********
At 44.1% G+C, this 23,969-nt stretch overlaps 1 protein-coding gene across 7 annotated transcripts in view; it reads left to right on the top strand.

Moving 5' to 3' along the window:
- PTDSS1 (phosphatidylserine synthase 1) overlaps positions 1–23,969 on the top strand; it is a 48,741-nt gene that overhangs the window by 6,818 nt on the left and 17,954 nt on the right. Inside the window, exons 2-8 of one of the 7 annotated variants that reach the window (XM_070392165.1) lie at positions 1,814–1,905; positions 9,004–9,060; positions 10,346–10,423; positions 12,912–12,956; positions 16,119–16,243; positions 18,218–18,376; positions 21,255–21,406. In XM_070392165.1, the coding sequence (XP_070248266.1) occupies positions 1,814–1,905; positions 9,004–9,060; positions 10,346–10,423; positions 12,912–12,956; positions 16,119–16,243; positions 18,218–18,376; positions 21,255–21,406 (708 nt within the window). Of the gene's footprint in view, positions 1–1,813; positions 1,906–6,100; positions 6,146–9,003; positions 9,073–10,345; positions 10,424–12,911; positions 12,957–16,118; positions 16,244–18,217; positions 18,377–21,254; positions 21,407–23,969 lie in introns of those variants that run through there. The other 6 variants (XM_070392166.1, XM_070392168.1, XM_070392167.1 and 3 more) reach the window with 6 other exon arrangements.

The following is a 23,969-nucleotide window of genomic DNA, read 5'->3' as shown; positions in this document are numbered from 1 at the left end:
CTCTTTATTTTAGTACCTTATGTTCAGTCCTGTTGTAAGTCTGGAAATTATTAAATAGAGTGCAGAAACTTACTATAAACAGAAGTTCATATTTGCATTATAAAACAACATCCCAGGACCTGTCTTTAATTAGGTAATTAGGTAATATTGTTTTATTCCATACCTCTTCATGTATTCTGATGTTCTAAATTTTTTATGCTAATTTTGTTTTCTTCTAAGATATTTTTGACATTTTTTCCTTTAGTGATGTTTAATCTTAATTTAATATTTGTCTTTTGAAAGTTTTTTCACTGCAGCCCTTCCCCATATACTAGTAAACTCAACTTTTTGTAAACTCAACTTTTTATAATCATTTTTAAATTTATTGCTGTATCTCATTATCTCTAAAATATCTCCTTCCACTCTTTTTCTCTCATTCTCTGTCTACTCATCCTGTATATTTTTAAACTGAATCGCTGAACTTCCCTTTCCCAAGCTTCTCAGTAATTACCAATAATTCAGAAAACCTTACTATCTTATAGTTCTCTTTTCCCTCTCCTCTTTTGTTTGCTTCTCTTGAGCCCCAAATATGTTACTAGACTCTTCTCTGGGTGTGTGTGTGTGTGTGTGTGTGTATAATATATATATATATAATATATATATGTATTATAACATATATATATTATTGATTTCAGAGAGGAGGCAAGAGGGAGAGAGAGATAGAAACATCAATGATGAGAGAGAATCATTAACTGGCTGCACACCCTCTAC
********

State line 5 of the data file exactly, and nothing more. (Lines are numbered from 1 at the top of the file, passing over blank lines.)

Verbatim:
CTCTTTATTTTAGTACCTTATGTTCAGTCCTGTTGTAAGTCTGGAAATTATTAAATAGAGTGCAGAAACTTACTATAAACAGAAGTTCATATTTGCATTATAAAACAACATCCCAGGACCTGTCTTTAATTAGGTAATTAGGTAATATTGTTTTATTCCATACCTCTTCATGTATTCTGATGTTCTAAATTTTTTATGCTAATTTTGTTTTCTTCTAAGATATTTTTGACATTTTTTCCTTTAGTGATGTTTAATCTTAATTTAATATTTGTCTTTTGAAAGTTTTTTCACTGCAGCCCTTCCCCATATACTAGTAAACTCAACTTTTTGTAAACTCAACTTTTTATAATCATTTTTAAATTTATTGCTGTATCTCATTATCTCTAAAATATCTCCTTCCACTCTTTTTCTCTCATTCTCTGTCTACTCATCCTGTATATTTTTAAACTGAATCGCTGAACTTCCCTTTCCCAAGCTTCTCAGTAATTACCAATAATTCAGAAAACCTTACTATCTTATAGTTCTCTTTTCCCTCTCCTCTTTTGTTTGCTTCTCTTGAGCCCCAAATATGTTACTAGACTCTTCTCTGGGTGTGTGTGTGTGTGTGTGTGTGTATAATATATATATATATAATATATATATGTATTATAACATATATATATTATTGATTTCAGAGAGGAGGCAAGAGGGAGAGAGAGATAGAAACATCAATGATGAGAGAGAATCATTAACTGGCTGCACACCCTCTAC